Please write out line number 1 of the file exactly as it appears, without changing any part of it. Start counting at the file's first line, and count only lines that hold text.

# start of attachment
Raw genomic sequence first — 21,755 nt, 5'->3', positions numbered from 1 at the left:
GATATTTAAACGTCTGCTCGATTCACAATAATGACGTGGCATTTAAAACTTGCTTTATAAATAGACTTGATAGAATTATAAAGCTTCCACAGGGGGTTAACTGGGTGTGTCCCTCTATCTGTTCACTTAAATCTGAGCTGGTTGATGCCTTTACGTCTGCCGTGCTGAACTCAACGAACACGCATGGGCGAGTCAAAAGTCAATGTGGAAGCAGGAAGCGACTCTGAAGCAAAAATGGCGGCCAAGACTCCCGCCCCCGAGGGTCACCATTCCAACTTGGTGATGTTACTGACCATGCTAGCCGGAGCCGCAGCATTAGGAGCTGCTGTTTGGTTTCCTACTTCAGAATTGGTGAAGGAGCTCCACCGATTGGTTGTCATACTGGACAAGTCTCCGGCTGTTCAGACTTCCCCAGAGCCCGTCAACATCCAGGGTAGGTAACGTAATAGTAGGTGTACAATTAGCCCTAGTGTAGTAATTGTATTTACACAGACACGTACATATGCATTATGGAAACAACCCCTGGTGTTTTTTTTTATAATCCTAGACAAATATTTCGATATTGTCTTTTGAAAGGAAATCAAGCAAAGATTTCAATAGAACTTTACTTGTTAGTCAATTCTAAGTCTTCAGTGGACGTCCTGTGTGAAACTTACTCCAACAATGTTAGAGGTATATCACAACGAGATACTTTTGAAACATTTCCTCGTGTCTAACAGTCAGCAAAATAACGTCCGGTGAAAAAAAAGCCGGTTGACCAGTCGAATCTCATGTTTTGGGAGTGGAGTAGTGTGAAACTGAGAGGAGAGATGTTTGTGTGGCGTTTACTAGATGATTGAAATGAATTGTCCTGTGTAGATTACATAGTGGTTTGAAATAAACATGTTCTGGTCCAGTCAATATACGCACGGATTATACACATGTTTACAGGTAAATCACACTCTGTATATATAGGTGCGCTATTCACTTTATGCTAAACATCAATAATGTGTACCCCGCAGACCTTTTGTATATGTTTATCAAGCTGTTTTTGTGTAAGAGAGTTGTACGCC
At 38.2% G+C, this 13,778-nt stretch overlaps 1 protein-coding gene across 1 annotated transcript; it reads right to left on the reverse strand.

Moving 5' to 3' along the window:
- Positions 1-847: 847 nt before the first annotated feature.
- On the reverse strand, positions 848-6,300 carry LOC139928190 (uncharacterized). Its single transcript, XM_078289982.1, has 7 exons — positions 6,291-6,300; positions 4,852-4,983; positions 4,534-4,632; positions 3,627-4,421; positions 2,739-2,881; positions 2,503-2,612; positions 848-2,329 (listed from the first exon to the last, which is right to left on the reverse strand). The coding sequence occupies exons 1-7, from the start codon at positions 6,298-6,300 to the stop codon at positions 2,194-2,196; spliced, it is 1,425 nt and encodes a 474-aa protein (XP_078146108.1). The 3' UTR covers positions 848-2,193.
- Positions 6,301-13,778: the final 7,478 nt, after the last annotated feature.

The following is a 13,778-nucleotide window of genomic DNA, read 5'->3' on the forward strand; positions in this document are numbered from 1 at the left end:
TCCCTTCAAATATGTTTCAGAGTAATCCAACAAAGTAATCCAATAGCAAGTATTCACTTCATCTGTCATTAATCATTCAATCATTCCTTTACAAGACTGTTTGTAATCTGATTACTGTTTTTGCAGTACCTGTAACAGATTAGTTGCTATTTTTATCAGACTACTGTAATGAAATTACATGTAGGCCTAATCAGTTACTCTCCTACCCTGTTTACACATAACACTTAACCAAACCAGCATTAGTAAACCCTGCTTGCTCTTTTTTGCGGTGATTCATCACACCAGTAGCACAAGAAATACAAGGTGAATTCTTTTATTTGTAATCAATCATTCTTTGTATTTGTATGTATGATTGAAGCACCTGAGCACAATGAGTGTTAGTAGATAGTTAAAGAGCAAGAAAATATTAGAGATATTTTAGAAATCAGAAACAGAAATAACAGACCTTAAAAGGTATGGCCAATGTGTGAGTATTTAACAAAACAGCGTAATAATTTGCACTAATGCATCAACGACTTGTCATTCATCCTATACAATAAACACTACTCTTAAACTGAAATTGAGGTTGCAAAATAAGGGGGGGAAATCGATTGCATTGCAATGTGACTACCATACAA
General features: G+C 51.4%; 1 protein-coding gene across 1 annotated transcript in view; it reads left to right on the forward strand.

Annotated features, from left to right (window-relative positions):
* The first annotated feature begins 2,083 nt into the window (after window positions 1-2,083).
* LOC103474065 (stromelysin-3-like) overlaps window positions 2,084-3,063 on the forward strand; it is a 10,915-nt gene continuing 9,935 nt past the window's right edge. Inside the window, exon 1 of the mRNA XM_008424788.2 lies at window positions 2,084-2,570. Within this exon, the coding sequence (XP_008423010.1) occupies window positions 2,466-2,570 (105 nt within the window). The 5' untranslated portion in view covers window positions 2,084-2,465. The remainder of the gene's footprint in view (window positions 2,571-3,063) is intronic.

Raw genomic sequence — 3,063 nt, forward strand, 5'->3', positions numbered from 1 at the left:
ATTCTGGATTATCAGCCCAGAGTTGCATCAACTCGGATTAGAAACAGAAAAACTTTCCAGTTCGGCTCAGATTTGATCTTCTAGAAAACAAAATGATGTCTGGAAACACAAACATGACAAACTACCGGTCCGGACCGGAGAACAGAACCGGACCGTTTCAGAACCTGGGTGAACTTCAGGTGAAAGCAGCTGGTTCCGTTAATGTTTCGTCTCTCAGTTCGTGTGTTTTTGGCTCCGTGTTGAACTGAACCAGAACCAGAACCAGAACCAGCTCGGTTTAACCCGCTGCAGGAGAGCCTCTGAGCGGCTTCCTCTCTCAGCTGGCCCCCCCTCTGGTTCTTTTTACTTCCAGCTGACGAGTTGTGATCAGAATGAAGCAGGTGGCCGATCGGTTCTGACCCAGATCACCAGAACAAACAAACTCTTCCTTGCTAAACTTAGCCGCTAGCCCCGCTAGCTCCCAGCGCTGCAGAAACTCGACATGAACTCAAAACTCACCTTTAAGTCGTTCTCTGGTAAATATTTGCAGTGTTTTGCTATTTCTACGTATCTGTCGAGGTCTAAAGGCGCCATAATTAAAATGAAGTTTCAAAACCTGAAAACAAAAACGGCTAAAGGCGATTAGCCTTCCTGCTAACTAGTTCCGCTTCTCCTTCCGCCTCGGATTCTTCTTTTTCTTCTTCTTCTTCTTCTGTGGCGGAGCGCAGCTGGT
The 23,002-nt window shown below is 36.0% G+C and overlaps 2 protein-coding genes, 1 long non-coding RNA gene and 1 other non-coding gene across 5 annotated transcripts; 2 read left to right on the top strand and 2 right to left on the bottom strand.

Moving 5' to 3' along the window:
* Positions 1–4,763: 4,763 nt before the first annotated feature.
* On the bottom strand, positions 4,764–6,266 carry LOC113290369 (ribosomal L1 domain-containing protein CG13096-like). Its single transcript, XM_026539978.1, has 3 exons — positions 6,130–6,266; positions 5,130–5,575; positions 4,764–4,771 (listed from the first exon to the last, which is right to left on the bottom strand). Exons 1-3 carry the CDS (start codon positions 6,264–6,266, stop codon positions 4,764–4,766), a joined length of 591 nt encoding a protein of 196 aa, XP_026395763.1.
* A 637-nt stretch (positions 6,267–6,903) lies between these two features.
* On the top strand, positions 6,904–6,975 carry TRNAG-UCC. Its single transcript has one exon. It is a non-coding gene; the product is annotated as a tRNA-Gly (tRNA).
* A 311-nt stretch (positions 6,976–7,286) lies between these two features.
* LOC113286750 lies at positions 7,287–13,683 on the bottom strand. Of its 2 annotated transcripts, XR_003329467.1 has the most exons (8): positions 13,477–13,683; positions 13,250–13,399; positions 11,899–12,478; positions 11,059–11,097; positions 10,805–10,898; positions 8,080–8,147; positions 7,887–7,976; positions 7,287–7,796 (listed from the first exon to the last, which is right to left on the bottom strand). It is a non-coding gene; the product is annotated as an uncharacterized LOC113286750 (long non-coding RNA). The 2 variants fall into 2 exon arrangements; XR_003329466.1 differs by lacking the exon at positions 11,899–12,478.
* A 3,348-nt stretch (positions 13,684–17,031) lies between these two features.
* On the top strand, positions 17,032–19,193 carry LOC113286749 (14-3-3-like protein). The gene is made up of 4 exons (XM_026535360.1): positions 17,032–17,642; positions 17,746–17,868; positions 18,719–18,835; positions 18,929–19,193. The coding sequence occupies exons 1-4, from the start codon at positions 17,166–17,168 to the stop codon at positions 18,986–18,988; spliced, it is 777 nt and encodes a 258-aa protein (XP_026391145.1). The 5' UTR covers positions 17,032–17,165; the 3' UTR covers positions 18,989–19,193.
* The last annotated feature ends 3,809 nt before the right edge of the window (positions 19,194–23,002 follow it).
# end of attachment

Raw genomic sequence first — 21,755 nt, 5'->3', positions numbered from 1 at the left: